A decade or two ago — Ponsonby, Westmere and environs were the affordable domains of immigrants, students, artists and bohemians. That's what Gideon Keith remembers, when in 1989, his mother, artist Susan Firth, bought her property on the edge of the harbour on Rawene Ave.

"Honestly, this part of Auckland was still the wild west, it was all Susan's artist friends,"
Gideon says.

"She began planning her dream house with her friend architect Grant Copeland, living in the old bungalow on the site. Her father Ted Firth was a great environmentalist in the Waikato, the family loved the bush at Hahei and Mount Pirongia. Her family was the Firth Concrete, so were trailblazers with the new material.

"And her grandfather had a house with a garden inside. So this was realising her dream. You think you could be in the Kaipara, not the middle of the city."

Advertisement

The house that Susan designed in such detail is an extraordinary building: tucked down a shell driveway edged in palms hides a glass-topped gable roof over an entire indoor tropical garden.

The 1998 home is Roman courtyard meets Bali retreat, with lashings of Susan's coloured tiles edging paths, kitchen splashback and bathroom walls.

Inside the house, ahead-of-its-time double glazing keeps the temperature even all year around, with automatic vents opening to circulate air.

The back garden is a riot of natives, tropical and edible plants edging the lawns, with big and small seating areas tucked at various spots for views or privacy — and to showcase Susan's enviable sculptures from name artists.

Susan managed to tuck in a potting shed down one boundary, a utility and vege garden down the other, but the key charm of this garden is the sea lapping at the bottom of the steps and the close up views of Kauri Point and Birkenhead on the other side of the harbour.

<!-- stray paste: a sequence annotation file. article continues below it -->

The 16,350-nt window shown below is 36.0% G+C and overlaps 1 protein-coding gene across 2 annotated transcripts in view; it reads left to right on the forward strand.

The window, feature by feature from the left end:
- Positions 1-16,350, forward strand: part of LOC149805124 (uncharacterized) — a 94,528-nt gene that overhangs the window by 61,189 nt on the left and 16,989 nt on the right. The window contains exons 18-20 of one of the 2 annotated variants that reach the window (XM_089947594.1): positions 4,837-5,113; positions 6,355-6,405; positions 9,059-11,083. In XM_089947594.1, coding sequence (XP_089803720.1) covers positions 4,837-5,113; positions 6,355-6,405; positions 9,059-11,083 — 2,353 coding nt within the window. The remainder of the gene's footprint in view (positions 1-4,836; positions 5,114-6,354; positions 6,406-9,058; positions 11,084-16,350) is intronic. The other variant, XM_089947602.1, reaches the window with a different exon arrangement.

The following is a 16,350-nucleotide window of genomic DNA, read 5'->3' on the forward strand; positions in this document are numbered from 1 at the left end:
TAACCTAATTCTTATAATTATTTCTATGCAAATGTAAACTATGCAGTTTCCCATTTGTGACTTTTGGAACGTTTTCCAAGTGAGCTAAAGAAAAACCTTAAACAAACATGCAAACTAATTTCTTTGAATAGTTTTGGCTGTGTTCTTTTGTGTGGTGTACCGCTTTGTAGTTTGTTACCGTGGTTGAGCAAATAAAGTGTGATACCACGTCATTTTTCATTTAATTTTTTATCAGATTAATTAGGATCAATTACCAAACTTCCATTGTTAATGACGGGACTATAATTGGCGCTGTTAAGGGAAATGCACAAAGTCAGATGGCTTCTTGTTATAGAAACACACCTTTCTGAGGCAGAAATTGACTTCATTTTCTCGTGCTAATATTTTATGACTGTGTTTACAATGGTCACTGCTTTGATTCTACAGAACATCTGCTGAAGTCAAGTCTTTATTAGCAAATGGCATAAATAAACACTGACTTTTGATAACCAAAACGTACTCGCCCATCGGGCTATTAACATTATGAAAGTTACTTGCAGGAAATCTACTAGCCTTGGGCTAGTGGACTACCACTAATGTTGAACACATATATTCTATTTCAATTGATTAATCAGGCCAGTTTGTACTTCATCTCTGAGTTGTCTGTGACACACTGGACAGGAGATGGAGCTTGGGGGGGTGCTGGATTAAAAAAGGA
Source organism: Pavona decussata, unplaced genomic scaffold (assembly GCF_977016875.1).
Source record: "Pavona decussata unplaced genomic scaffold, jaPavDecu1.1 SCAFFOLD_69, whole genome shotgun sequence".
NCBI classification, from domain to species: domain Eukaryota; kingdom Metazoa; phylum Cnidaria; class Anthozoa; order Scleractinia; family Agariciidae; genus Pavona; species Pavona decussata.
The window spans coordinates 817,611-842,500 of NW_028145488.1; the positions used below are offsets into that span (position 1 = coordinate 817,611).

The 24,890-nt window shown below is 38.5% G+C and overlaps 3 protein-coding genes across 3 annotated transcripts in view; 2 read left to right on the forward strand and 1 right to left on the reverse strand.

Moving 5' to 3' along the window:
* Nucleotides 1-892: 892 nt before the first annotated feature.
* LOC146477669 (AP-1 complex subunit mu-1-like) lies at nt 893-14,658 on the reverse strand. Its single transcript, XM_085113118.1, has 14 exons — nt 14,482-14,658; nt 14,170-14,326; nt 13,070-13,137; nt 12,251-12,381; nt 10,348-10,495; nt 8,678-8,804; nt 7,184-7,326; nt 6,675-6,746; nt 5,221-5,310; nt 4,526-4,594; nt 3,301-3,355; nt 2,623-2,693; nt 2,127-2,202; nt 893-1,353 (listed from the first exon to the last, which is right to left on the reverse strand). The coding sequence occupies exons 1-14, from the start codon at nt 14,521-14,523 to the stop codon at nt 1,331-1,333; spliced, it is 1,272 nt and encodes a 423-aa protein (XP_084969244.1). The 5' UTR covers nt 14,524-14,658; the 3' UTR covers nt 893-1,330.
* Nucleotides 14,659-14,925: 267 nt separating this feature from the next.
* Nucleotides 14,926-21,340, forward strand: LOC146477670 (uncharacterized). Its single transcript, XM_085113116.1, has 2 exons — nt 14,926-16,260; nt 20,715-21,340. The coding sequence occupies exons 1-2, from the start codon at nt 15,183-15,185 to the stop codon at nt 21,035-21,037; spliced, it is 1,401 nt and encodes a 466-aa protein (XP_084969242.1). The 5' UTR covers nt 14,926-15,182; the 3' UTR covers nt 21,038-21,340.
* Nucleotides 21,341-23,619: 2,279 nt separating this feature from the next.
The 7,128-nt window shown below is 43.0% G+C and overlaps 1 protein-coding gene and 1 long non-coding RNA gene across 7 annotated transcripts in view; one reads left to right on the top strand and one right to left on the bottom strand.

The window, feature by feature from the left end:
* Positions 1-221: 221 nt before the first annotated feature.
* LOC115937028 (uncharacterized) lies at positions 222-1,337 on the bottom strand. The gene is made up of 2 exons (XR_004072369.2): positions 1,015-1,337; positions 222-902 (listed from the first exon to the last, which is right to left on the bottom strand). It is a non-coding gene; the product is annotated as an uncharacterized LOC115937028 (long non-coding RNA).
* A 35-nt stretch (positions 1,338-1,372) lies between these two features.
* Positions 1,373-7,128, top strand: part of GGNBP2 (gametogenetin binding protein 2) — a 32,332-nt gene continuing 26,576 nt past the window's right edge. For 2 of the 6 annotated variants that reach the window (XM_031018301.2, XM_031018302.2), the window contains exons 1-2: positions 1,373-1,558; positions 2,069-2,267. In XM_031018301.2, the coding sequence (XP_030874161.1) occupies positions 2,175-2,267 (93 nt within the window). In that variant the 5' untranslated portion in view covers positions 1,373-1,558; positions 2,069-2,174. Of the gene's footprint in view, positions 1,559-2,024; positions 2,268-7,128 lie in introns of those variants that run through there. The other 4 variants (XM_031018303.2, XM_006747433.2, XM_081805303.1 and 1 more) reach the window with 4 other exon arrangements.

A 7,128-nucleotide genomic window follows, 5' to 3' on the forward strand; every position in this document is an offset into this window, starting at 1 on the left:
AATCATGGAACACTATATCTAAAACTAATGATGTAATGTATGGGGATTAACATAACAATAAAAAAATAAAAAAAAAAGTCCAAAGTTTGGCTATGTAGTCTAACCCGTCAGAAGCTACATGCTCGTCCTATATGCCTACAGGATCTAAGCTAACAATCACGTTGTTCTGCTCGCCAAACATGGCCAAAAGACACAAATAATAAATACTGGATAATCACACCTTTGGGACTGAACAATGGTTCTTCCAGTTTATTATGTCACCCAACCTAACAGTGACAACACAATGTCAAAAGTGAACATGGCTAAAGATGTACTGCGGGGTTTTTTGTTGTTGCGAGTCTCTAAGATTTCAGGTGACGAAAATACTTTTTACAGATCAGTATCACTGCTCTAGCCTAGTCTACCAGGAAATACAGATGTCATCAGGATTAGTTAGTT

Neighbours have dotted boat sheds and jetties into the water, and Gideon says these rights still exist for Susan's house.

Susan died six years ago and nearly two years ago her son Gideon, his wife Elena and children Spike, 13, and Ivy, 12, inherited the house from Susan's partner and set about gently restoring it.

A modern electronic system controls irrigation and ventilation as well as the usual safety and security.

With one exception, the layout of the house is surprisingly practical. The exception is the bathroom, vanity, shower and huge green spa bath — open to the tropical garden. Elena laughs that many a time she sat on the loo and chatted to Susan busy in the kitchen on the other side of the jungle (trees obscure views, but even so).

On one side of the bathing area, Susan's former studio, with french doors to the back yard, is now Ivy's bedroom, while on the other side is Spike's room, carved into a music studio.

The kitchen is the hub of the living side of the jungle, with cleverly designed cupboards, handmade tiles and a generous bench that always had people gathered around it. The parquet floors mark these as the 'indoor' part of the house .

The sitting room is the only internal room — leaving plenty of wall space for the family's collection of art, sofas grouped around a huge open fireplace. Up the curved staircase — steel balustrades designed, of course, by Susan — is the master suite.

But it is the expanding need for office space, music studios for Spike and more room for visiting friends and family that has prompted Gideon and Elena to sell.

On the web link: